Saturday, February 26
Saturday, March 26
Albion College Senior Art Majors Exhibition
Saturday, April 2
Saturday, April 30
Monday - Thursday
*Galleries are closed on Sunday and during all College breaks and Holidays
Philip C. Curtis Artist-in-Residence Program
Philip C. Curtis, '30, in 1950
The Philip C. Curtis Artist-in-Residence program is named for the American Surrealist painter, Philip C. Curtis, ‘30. The program was started by his college friends Russell and Wanda Babcock in 1991 during a large Curtis retrospective exhibition in the Elsie Munro Gallery at Albion College. Through the generosity of the Babcocks, the Department of Art and Art History brings artists to campus for periods of time ranging from six weeks to a full semester. Depending on the length of stay, we bring one to three artists here per year. The artists are chosen on the basis of the quality of their work, the strength of the proposal that they make to the department for the work that they will complete during the residency, and the art and art history faculty's perception of how well they will work with our students. The artist in residence does not teach, but is expected to have significant interaction with students in the form of open studio time, visits to classes, participation in critiques, and other informal conversations. The department has been very pleased with the effect that the program has had on the department as a whole and the benefits that students derive from it.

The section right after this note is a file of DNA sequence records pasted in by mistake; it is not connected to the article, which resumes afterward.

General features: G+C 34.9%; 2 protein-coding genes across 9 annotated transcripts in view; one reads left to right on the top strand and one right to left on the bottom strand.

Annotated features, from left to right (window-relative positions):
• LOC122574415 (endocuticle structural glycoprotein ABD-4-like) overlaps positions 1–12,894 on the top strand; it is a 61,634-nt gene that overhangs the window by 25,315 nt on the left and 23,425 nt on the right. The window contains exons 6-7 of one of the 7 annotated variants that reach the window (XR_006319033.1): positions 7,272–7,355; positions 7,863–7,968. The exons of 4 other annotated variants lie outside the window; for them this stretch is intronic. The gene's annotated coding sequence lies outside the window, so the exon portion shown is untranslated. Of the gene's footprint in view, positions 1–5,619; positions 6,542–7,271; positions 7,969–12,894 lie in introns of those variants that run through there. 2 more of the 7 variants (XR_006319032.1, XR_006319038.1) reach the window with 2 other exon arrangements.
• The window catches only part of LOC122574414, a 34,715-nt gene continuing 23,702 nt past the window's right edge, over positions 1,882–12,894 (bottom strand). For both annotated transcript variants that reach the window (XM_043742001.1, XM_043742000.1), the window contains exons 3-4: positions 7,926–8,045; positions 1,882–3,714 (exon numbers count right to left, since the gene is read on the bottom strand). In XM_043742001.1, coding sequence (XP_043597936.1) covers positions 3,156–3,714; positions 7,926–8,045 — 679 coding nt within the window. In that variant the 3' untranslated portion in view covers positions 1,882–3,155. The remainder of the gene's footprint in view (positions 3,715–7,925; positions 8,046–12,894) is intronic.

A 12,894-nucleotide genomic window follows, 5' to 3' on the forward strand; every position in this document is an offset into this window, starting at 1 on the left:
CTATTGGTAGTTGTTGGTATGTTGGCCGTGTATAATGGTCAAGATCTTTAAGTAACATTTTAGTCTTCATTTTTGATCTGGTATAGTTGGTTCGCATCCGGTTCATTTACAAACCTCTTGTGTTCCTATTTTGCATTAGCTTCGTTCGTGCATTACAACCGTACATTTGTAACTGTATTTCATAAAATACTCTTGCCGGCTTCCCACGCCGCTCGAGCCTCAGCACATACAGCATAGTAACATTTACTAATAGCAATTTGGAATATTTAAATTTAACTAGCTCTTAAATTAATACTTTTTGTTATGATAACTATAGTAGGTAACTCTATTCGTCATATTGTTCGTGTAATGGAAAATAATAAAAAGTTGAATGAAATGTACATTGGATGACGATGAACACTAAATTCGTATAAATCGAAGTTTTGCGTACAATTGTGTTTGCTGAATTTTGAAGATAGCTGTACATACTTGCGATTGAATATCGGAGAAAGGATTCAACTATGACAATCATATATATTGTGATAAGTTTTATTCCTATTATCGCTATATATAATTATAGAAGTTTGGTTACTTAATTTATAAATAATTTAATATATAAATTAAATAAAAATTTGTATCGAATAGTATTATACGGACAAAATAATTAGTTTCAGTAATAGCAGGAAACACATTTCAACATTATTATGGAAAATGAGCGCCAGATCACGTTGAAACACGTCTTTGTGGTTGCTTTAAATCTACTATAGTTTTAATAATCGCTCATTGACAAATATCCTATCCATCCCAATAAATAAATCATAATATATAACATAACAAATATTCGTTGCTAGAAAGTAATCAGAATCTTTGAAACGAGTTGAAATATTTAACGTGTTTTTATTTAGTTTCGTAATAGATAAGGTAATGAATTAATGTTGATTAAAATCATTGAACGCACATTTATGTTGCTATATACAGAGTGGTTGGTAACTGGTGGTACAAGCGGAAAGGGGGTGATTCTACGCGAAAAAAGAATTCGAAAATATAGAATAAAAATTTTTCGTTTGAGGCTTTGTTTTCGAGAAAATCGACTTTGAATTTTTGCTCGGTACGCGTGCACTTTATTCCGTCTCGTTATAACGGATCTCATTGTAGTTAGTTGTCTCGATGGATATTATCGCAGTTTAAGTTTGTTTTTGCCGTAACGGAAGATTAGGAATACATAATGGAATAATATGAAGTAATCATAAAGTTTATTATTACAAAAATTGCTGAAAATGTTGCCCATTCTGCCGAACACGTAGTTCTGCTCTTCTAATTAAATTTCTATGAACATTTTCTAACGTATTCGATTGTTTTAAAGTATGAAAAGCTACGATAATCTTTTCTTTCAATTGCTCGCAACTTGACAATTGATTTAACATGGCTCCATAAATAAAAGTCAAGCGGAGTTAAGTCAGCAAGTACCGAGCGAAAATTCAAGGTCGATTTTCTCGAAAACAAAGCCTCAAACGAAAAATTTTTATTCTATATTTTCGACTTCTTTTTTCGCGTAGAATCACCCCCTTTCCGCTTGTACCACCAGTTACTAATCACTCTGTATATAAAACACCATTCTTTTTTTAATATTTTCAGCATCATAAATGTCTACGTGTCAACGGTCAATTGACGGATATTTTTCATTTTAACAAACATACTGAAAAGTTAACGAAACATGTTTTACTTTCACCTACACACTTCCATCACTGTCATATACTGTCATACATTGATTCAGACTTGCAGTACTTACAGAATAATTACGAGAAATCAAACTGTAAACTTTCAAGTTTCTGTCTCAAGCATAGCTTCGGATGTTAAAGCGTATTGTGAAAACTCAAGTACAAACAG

The Philip C. Curtis Artist-in-Residence program is intended to provide an opportunity for an emerging artist to pursue his or her work in a supportive environment within the Department of Art and Art History at Albion College.
The Artist-in-Residence will be expected to be available as a resource to the faculty and to students in the department. The artist will be expected to establish a predictable working pattern and to work on a regular basis. The Department of Art and Art History will provide a space suitable to execute work, with 24-hour access to our facilities.
The Artist-in-Residence may be asked to make formal presentations or to do demonstrations in a classroom setting, but the artist will not have faculty status or responsibilities (classes, grading, etc.). We normally expect the AIR will present an artist’s talk within the first three weeks of the residency. The overriding responsibility of the Artist-in-Residence is to immerse himself/herself in work. If the AIR must be absent from the College to participate in professional activities (competitions, exhibitions, etc.) or for emergencies, it will be at his or her own expense.
While the artist's accessibility and availability to students is important, it should not be at undue expense to the artist. The chair of the Department of Art and Art History will serve as the contact between the Artist-in-Residence and the College.
The studio is approximately a 17x16 foot room with an 11-12 foot ceiling, including fluorescent and spotlights and high windows for natural light. There is a sink, at least one large table, a cabinet, and 16x8 feet of surface for tacking materials. The other walls are painted cinder block.
We request that artists submit a one- to three-page proposal, along with 20 images, a CV, and an artist's statement by February 15, 2014 to:
Anne McCauley Department of Art and Art History Albion College 611 E. Porter St. Albion, Michigan 49224